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Guests flock to San Francisco's Bird Hotel

courtesy of Birgit Soyka


Birgit Soyka stands in a large warehouse amongst 68 bird cages, each holding an exotic bird. The walls are covered in photos of brightly colored parrots, and bird-shaped tchotchkes dot the room. She cradles Boogie, a Congo African gray, and a regular guest at the San Francisco Bird Hotel, a spa and resort for birds.

“Hi Boogie,” Soyka says; the bird coos in response.

As the owner of the San Francisco Bird Hotel, Soyka takes care of Boogie and up to 150 other birds at a time. Her bird-boarding business started back in 2006, when Soyka, who says she’s always loved birds, agreed to “bird sit” a friend’s pet.

“It was the beginning of a big snowball and avalanche,” Soyka says. “Out of this one bird came three birds, then 10 birds, then 100 birds.”

In 2014, her small business turned into a full-blown bird spa and resort. At the Bird Hotel, all the cages are named after castles around the world; there’s Charlottenburg Palace, Hearst Castle and the Taj Mahal, just to name a few.

There are salon services such as grooming and feather-dyeing, and Soyka even hosts bird parties, where all the birds are let out of their cage to dance to music. Birgit turns on the radio; the birds cock their heads, ruffle their feathers and start to bop up and down to the rhythm in unison.

These birds are loud. The noise can be deafening and relentless. “I spend so much time here, especially with the cockatoos, their frequencies are so high they can sometimes hurt,” Soyka says. “When you’re here all day long it’s better when you protect your hearing, I’m already crazy enough I guess!”

Haig Movsesian says his white cockatiel, Angel, likes it at Bird Hotel. “I know when she’s happy by the noises she makes. She makes a little ‘coo coo’ sound,” he says.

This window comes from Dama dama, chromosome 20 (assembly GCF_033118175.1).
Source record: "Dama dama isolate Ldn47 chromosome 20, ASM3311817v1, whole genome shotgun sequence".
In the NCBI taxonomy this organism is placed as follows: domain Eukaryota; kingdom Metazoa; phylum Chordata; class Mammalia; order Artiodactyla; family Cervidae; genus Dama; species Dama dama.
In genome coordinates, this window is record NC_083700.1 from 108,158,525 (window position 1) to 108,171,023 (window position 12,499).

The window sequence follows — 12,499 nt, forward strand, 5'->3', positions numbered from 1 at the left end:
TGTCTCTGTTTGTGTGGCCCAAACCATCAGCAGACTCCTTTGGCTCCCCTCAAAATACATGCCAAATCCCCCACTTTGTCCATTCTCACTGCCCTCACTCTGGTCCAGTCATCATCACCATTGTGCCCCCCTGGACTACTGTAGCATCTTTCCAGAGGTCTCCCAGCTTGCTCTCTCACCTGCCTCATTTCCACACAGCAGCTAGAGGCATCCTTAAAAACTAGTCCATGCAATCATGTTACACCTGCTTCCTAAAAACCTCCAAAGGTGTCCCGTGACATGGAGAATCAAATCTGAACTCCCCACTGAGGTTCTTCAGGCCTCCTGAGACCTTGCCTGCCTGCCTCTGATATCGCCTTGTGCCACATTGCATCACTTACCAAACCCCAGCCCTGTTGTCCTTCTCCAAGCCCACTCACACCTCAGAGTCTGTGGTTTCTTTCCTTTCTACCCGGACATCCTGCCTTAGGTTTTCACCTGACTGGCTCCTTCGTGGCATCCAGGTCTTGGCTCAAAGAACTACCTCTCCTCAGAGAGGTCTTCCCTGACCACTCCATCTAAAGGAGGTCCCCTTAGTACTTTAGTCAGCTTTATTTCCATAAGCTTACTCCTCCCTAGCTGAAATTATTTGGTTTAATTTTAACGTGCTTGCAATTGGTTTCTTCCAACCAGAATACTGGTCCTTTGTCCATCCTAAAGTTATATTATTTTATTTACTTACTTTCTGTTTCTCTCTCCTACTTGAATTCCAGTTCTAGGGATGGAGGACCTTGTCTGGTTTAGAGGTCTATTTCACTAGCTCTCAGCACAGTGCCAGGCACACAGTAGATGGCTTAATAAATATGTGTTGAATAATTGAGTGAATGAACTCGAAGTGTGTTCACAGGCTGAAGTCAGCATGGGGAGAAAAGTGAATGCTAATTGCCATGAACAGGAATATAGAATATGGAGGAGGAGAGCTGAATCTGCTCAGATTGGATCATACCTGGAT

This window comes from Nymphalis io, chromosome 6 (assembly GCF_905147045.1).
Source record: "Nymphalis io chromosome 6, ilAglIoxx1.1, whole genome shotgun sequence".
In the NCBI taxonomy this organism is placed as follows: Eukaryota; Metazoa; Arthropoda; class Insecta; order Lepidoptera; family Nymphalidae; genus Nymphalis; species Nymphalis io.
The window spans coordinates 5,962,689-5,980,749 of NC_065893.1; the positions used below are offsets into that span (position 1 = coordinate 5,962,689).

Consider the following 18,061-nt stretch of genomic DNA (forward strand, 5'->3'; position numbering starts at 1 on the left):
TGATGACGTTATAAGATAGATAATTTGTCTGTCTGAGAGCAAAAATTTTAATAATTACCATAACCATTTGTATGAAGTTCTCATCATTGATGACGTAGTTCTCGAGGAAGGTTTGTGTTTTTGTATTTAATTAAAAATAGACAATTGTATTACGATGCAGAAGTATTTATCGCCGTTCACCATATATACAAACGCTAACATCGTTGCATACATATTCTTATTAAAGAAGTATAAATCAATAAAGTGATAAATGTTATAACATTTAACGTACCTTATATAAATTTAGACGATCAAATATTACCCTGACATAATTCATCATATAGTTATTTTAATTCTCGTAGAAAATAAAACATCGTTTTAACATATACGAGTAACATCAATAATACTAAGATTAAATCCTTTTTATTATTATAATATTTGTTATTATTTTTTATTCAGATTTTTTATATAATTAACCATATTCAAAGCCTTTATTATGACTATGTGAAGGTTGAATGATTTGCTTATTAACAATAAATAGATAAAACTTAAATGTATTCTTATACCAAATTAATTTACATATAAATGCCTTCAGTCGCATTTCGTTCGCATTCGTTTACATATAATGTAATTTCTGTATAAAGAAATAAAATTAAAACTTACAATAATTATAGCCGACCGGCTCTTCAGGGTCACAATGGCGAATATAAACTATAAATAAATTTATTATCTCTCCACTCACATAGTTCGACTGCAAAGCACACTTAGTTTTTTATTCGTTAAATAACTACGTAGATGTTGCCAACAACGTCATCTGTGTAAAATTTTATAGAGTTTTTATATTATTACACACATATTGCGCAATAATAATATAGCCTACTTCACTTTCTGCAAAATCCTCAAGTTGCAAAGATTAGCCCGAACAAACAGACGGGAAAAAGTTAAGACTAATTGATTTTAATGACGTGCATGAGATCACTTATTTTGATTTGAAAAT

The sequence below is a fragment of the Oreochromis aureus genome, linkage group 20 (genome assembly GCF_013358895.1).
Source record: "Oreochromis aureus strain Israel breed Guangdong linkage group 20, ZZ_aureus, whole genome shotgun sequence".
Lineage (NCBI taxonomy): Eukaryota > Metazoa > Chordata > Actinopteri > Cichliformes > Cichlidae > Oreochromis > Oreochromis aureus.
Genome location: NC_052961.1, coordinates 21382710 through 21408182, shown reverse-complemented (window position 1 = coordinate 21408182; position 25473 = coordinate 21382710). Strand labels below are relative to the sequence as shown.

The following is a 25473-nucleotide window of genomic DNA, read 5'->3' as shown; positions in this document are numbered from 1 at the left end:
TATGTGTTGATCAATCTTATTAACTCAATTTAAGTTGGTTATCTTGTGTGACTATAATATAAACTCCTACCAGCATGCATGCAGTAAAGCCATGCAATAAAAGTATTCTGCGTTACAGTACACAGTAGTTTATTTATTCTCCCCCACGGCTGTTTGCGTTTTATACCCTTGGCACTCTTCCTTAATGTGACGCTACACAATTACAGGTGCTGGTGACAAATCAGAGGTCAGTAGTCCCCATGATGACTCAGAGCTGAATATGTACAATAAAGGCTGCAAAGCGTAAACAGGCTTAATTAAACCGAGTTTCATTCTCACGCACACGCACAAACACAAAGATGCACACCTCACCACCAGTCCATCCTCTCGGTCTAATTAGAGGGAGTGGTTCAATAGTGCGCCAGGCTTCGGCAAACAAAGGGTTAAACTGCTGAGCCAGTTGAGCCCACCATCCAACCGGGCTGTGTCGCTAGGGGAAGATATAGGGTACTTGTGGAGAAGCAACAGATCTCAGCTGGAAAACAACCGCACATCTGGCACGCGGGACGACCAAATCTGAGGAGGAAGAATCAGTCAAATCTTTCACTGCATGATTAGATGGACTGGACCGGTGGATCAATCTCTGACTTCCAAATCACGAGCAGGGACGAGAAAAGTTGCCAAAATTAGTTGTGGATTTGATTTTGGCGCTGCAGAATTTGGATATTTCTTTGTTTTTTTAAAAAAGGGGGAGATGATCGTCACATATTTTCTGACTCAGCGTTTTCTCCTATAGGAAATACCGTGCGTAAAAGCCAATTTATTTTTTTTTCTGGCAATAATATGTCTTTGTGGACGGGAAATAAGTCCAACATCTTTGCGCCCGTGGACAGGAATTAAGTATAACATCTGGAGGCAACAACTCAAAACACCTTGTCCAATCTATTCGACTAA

Soyka is affectionate with her guests -- she often walks around with the birds on her shoulders, kissing their beaks and letting them crawl all over her parrot-themed T-shirt.

“I admire them for their wings, for their brains, for their intelligence, the colors, their behaviors. But the wings [are] probably the most intriguing thing, because they have this freedom I always was looking for and craving for, and I think I can identify with a bird quite well,” Soyka says. “And of course the philosophical part that they can fly and look at the world from above and just fly away, we cannot do that.”

Soyka gets as close as she can to flying away with her other passion; competitive motorcycle racing.

“When you're on a motorcycle,” Soyka says, “you have that freedom, the speed, the wind, you can think, you’re alone ... basically, you have wings.”

When Soyka quit her corporate job to do what she loved full time; run the Bird Hotel. But, as every entrepreneur knows, running your own business is hard. And Soyka realizes that, in the end, maybe this has kept her own wings clipped.

“People don’t realize that, that’s something I have actually sacrificed over the Bird Hotel — my freedom,” Soyka says. “There’s an irony to this whole thing, because I admire them for their freedom, but we’re actually all stuck!”

In the back of the warehouse, Soyka keeps her motorcycle, a BMW F800.

“Once I do have the time,” Soyka says, “I need around 3 months, I would like to ride up to Alaska and back. That’s the plan and we’ll see if it comes ... but right now certainly not because I’m still with the birds. And everything is for the birds. “

Soyka walks up to Basil, a yellow-collared macaw. “Hi Basil,” she says. “What a pretty bird!” Basil chirps back. She laughs. To Soyka, every bird is a pretty bird.


This story was inspired by the San Francisco Chronicle article “The Regulars: S.F. Bird Hotel owner finds freedom in creating her business.”